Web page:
Dallas Clark, IND – Count me amongst the many fantasy football pundits who pounced on Dallas Clark as a high potential candidate for 2005 upon learning of Marcus Pollard’s exit to Detroit through free agency. A slam dunk sleeper in touchdown-emphasized leagues as five of his 25 receptions went for touchdowns (20% scoring ratio) in his rookie season, Clark should also see a considerable jump in his yardage numbers with Pollard gone and now Brandon Stokley already succumbing to the injury bug with a separated shoulder that has him iffy for the season opener.
Mike Courter's Tight End Bust
Todd Heap, BAL – In fantasy circles, the Ravens tight end should be known as Todd Hype. I can’t think of another player that has gotten more mileage, fantasy or otherwise, out of one good season since Heap hasn’t come close to his 2002 high water mark of 68 receptions for 836 yards and six touchdowns yet he continues to be ranked high in most TE rankings and always has his picture featured prominently in many football magazines. Always be leery of star players, like Heap, that teams constantly try to protect in the preseason as if saving them so they can get hurt in the first two or three weeks makes a positive difference. Heap spent most of last season and the ensuing off season mending yet as Baltimore opened camp this summer the 6’5” 252 specimen was placed on the dreaded PUP (Physically Unable to Perform) list citing continued recovery from shoulder and ankle issues. Let some other team make a mistake on Heap unless he falls to you in the teen rounds of your draft, presenting little risk at that point.
Paul Sandy's Tight End Sleepers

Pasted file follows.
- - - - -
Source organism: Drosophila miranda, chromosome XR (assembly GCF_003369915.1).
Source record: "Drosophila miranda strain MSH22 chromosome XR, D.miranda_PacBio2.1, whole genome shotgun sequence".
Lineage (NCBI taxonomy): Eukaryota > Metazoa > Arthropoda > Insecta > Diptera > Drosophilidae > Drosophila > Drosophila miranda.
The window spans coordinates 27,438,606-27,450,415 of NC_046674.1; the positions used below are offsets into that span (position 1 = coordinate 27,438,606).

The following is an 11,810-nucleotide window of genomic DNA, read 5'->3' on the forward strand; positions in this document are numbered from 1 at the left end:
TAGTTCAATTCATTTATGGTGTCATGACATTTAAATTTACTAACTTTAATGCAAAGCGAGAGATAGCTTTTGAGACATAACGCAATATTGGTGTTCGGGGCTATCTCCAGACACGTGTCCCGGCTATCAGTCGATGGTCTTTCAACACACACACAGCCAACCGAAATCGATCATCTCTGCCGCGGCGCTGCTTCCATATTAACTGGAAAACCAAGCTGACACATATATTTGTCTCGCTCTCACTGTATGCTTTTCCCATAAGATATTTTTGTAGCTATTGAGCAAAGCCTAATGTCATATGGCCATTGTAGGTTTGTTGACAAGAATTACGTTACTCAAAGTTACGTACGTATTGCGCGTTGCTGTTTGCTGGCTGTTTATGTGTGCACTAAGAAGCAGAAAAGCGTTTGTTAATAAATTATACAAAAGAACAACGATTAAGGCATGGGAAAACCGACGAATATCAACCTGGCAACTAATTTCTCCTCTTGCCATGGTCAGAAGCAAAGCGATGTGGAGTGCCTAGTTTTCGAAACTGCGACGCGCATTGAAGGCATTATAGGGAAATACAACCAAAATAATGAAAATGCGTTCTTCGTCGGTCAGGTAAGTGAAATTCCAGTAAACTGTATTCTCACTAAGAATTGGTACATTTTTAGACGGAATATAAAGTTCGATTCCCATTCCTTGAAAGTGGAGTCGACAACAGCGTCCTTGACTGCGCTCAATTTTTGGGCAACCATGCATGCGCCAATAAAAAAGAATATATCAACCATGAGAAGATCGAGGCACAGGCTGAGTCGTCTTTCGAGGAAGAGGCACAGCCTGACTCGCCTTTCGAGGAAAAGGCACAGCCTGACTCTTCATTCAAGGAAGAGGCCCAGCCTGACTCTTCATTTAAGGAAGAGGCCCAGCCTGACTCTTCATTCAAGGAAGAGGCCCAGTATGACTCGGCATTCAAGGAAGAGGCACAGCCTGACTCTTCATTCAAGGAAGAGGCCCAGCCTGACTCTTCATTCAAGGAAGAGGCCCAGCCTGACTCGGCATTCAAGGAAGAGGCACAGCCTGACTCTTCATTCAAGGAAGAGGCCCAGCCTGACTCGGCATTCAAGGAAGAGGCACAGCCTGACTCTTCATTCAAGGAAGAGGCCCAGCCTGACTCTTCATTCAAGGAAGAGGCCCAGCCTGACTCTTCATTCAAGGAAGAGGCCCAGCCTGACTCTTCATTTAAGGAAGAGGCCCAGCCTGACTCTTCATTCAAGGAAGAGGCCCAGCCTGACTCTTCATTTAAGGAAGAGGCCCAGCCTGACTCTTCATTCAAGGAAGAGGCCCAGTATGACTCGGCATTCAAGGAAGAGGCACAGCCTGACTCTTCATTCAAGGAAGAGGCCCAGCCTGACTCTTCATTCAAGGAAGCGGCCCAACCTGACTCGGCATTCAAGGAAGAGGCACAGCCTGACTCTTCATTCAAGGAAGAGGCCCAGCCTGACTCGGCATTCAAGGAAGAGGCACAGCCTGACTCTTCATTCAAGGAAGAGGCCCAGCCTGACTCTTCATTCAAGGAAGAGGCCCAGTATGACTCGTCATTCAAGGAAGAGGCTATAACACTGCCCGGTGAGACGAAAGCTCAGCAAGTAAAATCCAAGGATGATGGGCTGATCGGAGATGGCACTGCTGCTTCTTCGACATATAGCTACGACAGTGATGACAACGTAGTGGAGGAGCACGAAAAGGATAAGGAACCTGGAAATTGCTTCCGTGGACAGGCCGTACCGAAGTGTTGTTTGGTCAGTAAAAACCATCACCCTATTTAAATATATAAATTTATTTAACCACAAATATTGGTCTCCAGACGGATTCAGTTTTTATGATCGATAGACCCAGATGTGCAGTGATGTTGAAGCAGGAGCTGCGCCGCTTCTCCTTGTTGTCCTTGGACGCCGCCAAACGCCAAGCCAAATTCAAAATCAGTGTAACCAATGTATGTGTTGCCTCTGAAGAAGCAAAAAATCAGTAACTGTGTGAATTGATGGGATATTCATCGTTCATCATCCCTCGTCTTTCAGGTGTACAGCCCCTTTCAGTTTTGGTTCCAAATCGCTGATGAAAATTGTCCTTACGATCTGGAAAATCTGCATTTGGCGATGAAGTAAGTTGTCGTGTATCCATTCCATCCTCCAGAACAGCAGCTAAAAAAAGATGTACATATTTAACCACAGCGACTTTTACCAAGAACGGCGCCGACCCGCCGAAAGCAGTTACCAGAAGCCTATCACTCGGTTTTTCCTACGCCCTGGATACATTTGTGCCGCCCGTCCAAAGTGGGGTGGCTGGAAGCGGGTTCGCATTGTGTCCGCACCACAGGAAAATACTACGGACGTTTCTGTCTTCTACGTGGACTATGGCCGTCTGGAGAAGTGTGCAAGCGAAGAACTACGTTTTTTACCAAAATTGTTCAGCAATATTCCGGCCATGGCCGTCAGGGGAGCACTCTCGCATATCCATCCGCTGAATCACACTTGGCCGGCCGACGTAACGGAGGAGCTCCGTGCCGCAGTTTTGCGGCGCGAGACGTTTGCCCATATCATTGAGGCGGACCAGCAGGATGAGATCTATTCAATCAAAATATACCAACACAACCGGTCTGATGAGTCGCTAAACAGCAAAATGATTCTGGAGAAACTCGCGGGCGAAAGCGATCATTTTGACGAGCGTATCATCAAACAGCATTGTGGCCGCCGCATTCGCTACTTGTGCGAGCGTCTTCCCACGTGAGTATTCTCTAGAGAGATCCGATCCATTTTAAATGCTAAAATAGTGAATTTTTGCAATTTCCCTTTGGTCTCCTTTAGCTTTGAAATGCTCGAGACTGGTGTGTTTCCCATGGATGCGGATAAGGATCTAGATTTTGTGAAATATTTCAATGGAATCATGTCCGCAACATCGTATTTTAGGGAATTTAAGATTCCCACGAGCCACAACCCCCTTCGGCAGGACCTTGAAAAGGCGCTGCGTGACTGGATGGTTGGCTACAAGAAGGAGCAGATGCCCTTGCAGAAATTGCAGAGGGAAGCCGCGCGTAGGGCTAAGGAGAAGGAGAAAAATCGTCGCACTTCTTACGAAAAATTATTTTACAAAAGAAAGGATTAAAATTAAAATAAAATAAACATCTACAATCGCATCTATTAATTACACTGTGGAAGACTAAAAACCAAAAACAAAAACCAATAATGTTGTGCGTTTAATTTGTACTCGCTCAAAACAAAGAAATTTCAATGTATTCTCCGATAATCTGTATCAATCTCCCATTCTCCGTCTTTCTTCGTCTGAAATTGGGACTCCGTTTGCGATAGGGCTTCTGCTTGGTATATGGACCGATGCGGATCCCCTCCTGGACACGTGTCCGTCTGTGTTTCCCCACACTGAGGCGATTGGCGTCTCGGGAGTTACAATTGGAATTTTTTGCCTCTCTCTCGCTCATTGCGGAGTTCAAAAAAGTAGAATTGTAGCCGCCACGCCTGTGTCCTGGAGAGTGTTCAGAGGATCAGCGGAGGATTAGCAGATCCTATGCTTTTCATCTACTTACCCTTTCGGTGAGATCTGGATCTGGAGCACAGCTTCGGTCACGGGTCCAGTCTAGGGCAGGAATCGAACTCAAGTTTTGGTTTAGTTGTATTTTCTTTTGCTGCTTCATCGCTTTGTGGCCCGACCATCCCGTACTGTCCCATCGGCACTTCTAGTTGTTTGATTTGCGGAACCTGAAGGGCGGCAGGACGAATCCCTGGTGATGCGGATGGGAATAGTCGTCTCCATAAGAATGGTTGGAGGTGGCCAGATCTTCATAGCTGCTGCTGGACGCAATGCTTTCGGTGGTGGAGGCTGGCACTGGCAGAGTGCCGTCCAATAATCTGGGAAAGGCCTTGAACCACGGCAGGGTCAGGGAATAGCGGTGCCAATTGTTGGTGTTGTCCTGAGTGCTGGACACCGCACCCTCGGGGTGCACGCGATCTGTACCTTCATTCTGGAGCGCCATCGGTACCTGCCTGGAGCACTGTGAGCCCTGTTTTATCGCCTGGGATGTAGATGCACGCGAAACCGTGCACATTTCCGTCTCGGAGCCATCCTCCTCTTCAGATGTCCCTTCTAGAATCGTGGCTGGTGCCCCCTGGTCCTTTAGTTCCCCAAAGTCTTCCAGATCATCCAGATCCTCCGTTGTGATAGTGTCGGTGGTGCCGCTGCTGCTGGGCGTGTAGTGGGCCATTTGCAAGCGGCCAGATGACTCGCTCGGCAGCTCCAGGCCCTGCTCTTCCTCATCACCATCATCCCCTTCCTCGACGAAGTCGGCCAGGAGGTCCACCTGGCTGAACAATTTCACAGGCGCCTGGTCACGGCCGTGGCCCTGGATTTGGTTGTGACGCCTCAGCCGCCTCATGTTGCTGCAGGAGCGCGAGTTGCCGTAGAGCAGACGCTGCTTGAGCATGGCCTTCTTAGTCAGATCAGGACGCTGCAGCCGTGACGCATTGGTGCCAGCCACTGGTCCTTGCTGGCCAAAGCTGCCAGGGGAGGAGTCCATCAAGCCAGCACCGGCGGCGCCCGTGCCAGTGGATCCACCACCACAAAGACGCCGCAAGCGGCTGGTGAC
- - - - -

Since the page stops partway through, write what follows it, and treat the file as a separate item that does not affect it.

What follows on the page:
Heath Miller, PIT – Normally I’d shy away from a rookie tight end like Miller. However, the situation seems just about perfect for a solid year from the former Virginia standout. The free agent departure of Plaxico Burress and the holdout of Hines Ward mean Ben Roethlisberger is desperate for a pair of reliable hands. Miller is known more for his receiving abilities more than blocking. At 6-5, 256 lbs., he is just what the doctor ordered.
Jermaine Wiggins, MIN – The free agent departure of Randy Moss means there are about 80-90 more balls to go around in the passing game. Even if Wiggins only adds 10 to his 2004 receiving total (71), it’ll still make him a top five tight end.
Paul Sandy's Tight End Bust
Todd Heap, BAL – When healthy, there’s no disputing that Heap is one of the top tight ends in the game. Unfortunately, Heap’s punishing style of play has landed him on the injury report too often lately. He had offseason shoulder and ankle surgeries and opened training camp on the physically unable to perform (PUP) list. He is expected to be ready for the opener, but why risk a mid-round pick when you can probably find good talent later in your draft.
Joe Levit's Tight End Sleepers